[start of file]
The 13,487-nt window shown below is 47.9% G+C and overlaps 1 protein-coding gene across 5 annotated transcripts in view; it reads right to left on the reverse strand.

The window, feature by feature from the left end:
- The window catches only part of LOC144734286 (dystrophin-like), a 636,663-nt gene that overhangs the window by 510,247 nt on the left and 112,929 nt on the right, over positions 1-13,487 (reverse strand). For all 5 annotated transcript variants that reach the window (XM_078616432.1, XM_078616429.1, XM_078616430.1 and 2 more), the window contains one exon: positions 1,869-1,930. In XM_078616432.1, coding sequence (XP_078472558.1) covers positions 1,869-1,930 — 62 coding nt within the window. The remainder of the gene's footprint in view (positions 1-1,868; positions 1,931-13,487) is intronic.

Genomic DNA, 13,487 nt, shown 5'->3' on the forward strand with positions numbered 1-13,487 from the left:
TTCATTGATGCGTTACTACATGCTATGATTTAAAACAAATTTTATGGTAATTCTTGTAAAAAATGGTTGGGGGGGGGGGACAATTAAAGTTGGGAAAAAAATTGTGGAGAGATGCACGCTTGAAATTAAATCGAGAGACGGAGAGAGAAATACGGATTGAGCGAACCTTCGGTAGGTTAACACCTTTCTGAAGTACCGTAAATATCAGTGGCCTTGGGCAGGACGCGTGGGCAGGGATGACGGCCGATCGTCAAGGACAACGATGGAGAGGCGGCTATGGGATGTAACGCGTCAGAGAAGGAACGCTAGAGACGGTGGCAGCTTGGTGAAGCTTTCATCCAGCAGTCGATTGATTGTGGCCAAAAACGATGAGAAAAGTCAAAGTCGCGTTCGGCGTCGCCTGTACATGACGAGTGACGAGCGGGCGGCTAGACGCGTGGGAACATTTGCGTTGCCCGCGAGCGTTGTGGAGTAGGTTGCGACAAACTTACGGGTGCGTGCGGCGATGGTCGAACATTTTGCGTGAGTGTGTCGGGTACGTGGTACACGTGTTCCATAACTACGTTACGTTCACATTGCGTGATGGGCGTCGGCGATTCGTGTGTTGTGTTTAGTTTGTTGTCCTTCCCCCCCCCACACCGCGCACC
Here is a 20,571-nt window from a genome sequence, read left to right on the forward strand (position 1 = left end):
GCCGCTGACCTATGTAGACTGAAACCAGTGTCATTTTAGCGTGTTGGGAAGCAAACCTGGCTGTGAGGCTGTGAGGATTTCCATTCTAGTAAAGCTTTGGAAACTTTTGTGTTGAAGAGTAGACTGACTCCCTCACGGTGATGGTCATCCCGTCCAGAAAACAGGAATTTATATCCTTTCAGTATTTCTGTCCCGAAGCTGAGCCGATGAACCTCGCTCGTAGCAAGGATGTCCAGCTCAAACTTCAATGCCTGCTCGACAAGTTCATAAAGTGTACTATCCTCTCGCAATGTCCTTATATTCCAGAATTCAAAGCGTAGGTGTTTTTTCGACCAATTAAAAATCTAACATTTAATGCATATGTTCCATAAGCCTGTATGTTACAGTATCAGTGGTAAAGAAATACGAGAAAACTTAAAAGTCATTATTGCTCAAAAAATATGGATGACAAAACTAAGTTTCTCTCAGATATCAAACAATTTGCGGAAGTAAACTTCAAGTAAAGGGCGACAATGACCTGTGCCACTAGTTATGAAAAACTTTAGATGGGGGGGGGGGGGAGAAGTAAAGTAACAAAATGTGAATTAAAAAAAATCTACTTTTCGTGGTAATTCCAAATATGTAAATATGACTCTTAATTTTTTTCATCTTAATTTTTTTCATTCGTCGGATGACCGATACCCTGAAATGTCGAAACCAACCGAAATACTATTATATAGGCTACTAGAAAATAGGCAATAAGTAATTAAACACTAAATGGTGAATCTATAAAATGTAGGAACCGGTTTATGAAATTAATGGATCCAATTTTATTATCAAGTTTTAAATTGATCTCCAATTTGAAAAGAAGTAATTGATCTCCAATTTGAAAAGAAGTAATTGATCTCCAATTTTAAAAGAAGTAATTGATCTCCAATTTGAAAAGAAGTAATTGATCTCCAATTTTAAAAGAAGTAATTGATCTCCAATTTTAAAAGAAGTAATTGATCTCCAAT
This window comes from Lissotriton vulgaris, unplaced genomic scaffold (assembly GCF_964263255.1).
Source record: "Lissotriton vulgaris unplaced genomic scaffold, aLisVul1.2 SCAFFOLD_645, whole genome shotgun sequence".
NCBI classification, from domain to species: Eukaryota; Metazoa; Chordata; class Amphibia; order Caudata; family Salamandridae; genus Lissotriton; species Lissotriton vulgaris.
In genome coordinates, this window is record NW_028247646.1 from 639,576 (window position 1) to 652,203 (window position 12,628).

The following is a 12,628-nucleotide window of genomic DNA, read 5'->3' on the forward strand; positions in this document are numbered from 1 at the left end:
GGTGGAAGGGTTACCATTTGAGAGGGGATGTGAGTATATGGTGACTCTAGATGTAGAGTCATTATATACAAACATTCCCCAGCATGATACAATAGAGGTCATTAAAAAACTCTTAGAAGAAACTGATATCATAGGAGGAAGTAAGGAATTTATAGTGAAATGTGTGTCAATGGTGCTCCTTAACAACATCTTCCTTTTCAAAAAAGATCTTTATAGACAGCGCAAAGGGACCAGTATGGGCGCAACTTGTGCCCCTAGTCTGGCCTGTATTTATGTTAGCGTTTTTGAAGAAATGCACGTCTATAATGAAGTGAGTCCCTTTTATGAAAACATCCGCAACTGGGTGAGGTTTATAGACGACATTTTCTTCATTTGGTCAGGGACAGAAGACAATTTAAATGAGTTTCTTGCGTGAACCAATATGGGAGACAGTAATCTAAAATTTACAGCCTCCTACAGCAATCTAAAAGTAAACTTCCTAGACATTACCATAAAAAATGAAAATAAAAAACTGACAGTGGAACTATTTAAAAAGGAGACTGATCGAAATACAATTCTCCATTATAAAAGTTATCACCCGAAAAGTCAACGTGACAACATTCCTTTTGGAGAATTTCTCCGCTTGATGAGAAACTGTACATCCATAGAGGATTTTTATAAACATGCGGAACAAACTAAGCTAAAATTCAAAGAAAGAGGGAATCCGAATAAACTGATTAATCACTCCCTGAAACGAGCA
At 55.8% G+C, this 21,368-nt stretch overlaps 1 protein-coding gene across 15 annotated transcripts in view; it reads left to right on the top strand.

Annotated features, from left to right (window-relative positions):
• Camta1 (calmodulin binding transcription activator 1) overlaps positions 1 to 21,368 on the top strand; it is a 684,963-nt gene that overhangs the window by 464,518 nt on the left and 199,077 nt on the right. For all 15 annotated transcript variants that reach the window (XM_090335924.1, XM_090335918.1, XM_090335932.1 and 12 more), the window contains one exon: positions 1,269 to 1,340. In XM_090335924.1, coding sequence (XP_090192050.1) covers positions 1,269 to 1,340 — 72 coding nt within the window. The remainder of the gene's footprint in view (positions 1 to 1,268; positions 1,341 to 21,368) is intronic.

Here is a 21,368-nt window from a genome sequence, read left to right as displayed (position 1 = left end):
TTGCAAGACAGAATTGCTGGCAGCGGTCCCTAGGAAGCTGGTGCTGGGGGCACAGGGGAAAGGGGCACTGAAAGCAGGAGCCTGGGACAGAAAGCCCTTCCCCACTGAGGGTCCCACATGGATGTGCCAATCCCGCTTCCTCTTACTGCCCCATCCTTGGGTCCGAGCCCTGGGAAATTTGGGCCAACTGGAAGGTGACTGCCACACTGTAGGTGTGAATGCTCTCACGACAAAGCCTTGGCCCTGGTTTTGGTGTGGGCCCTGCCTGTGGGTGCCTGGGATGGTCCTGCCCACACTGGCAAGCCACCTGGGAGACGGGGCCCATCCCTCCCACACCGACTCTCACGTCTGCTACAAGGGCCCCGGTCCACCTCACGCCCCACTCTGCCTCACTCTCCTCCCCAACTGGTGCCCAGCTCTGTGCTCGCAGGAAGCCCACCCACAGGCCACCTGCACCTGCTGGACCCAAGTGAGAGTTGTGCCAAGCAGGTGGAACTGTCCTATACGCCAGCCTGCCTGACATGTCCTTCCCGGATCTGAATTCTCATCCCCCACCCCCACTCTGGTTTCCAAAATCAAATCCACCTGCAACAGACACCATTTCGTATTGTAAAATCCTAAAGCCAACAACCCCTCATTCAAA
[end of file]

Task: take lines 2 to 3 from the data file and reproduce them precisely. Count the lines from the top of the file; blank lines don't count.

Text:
The window, feature by feature from the left end:
- The window catches only part of LOC144734286 (dystrophin-like), a 636,663-nt gene that overhangs the window by 510,247 nt on the left and 112,929 nt on the right, over positions 1-13,487 (reverse strand). For all 5 annotated transcript variants that reach the window (XM_078616432.1, XM_078616429.1, XM_078616430.1 and 2 more), the window contains one exon: positions 1,869-1,930. In XM_078616432.1, coding sequence (XP_078472558.1) covers positions 1,869-1,930 — 62 coding nt within the window. The remainder of the gene's footprint in view (positions 1-1,868; positions 1,931-13,487) is intronic.